Florida's never-ending grass saga

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Photos by Florida Fish and Wildlife Conservation Commission

Florida conservation officials are taking a more transparent approach to managing aquatic vegetation.

When the wind suddenly picked up on Lake Okeechobee, anglers feared the worst from herbicide spray boats that had arrived earlier. As evidence of what they thought was irresponsible behavior, they took photos.

But bad things didn’t happen, according to Jayson Hooven, conservation director for Florida B.A.S.S. Nation (FBN). Because of new sensors on the equipment, the Florida Fish and Wildlife Conservation Commission (FWC) confirmed that the contractors acted responsibly and did not spray.

During the FBN State Championship on Lake Seminole, Hooven, who was also recently elected president of Lakeland Bassmasters, told competitors about the agency’s Fleet Tracker pilot program on Okeechobee, where sprayers are both monitored and tracked with GPS.

“With this, we’re getting information in almost real time, and biologists can come right in [to follow up],” explained Matt Phillips, head of FWC’s Invasive Plant Management Section. “Previously, if there was an error, we wouldn’t know it until well after the fact.

“Also, if a boat gets in a buffer [a no-spray zone], we receive email alerts.” One such alert warned that a spray boat was near a potable water intake. But monitoring quickly confirmed it was not spraying.

“The best tournament anglers in Florida seemed very happy to hear that,” Hooven said. “While I am aware there is a lot of work to do, it appears things are definitely getting better and going in the right direction.”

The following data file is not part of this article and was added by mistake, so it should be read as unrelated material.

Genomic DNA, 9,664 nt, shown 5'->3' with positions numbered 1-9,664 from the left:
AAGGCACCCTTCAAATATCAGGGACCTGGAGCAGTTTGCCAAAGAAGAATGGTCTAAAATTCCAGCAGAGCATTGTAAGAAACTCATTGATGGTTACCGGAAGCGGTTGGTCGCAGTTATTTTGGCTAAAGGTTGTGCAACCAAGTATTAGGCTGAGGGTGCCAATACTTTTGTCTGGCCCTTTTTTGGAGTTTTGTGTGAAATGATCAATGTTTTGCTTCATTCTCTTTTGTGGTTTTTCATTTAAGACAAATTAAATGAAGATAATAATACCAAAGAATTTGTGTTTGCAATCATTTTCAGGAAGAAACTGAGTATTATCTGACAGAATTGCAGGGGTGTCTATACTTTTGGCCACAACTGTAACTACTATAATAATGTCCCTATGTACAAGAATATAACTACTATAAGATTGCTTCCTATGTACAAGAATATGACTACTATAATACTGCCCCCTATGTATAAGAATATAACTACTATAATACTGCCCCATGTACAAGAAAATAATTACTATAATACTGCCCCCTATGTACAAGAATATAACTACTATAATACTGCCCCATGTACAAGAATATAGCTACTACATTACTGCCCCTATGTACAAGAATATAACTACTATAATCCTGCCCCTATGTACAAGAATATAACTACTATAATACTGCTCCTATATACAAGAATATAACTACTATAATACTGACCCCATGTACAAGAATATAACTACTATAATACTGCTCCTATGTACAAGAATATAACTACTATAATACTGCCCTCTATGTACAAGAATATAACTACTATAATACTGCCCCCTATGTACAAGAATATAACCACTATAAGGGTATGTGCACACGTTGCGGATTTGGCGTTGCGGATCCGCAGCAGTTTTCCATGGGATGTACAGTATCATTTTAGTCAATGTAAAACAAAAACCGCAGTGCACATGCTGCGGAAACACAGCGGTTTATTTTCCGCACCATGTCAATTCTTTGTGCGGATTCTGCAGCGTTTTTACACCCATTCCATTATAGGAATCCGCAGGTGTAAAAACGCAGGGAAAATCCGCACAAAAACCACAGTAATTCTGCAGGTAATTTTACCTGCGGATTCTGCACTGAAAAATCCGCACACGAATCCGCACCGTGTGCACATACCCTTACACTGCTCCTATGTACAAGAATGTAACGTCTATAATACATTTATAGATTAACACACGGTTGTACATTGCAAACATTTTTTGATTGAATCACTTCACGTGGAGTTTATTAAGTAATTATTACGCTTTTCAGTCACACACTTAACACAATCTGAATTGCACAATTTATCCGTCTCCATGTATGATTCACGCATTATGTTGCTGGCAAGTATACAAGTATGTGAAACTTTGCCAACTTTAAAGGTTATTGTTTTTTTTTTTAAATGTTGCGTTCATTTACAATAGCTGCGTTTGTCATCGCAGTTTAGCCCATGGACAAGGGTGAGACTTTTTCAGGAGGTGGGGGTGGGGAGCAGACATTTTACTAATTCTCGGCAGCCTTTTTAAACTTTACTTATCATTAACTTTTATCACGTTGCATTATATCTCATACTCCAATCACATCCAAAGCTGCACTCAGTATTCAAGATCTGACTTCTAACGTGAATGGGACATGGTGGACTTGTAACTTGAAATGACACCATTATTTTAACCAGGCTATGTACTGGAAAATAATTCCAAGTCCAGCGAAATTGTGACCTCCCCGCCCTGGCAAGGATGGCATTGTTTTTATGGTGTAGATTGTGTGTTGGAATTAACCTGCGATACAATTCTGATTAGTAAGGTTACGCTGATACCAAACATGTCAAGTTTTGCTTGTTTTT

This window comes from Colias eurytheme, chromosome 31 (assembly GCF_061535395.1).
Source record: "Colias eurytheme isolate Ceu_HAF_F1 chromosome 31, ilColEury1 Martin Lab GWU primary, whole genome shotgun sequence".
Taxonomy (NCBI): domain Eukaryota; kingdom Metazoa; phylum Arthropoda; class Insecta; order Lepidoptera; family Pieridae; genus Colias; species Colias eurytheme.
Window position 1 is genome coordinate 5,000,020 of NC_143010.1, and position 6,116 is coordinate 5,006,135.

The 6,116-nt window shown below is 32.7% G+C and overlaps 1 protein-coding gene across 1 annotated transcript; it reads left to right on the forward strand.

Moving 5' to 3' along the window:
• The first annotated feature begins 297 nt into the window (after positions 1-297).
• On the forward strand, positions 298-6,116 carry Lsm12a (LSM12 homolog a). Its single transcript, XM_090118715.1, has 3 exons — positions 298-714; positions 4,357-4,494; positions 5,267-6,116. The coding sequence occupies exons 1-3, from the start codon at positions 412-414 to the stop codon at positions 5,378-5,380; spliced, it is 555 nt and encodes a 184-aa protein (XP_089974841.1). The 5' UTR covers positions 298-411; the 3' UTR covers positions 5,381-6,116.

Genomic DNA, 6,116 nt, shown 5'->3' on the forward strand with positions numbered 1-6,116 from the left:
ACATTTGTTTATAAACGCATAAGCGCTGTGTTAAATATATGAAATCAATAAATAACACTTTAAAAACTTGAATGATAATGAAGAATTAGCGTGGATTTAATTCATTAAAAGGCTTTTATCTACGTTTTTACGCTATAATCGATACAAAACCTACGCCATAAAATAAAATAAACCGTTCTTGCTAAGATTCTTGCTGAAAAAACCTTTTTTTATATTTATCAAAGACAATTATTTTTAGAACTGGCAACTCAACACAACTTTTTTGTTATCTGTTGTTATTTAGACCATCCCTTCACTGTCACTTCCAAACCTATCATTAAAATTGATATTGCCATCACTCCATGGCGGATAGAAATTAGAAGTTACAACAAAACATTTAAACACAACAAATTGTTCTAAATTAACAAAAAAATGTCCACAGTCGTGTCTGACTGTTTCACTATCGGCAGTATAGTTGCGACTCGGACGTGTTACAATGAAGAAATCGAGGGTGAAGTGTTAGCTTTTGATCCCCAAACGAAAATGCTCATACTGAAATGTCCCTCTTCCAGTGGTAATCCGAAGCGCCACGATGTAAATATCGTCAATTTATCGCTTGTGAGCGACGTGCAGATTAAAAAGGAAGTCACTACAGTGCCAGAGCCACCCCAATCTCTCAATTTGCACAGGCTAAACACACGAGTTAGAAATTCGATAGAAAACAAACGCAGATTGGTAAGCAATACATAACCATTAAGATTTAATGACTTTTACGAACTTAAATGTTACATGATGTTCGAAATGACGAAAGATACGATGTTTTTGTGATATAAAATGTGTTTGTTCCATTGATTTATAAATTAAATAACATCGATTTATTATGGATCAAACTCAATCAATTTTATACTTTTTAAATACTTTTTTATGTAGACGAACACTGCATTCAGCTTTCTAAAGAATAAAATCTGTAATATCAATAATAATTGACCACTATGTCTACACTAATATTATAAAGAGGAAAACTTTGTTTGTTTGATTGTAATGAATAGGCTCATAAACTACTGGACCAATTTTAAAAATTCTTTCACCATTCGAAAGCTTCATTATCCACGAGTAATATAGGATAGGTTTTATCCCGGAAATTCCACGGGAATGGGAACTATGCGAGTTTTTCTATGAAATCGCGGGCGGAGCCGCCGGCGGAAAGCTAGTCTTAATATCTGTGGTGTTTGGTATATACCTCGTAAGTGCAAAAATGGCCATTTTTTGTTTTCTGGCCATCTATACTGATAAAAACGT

As a member of FWC’s recently created Technical Assistance Group (TAG) for aquatic plant management, Hooven is helping make that happen.

He added that he’s “seen significant improvement just in one year in reducing overspraying, improving accountability of contractors with the Fleet Tracker program and listening to stakeholders,” as FWC continues the herculean task of managing aquatic vegetation in 125 million acres of public waters.

In a semitropical climate conducive to a variety of fast-growing invaders, plant management is a necessity to maintain angling and boating access and prevent invasives such as water hyacinth and hydrilla from destroying diverse native ecosystems.

When allegations of herbicide misuse exploded on social media in 2018, they often were accompanied by videos, some accurately conveying reality and others not so much. In response, FWC temporarily shut down herbicide applications, and during the pause, it listened to concerns and gathered ideas for implementing a comprehensive new strategy for vegetation control.

“Especially with some of those South Florida lakes, we wanted to let people know we heard them,” Phillips said.

TAG and Fleet Tracking are but a fraction of FWC’s new strategy, with emphasis on reducing use of herbicides and improving techniques for mechanical harvesting.

But contrary to what some anglers may wish, stopping all use of herbicides is not on the agenda. In February, video showing contractors spraying birds as well as vegetation surfaced on social media. The narrator urged FWC to stop spraying the vegetation that acts as a natural nutrient filter, suggesting that vegetation could be allowed to grow unchecked with no ill effects.

But that’s not true, countered Phillips.

“There is a tremendous cost to our native habitats if we do not control these highly invasive species. Water hyacinth can double in as little as seven to 10 days and displace native vegetation, including covering up native, submerged vegetation,” he said.

With hyacinths blocking sunlight, the beneficial grasses underneath die. Additionally, mechanical harvesters can’t be used effectively in shallow waters where those grasses are most abundant.

“This loss has been demonstrated on Lake Okeechobee when we did stop all spraying on the lake,” Phillips said. “We have documented the ill effects of water hyacinth and lettuce.

“Currently, there is not an alternative to large-scale invasive plant control using herbicides. But we are constantly looking for new and innovative technologies to help us in this fight.”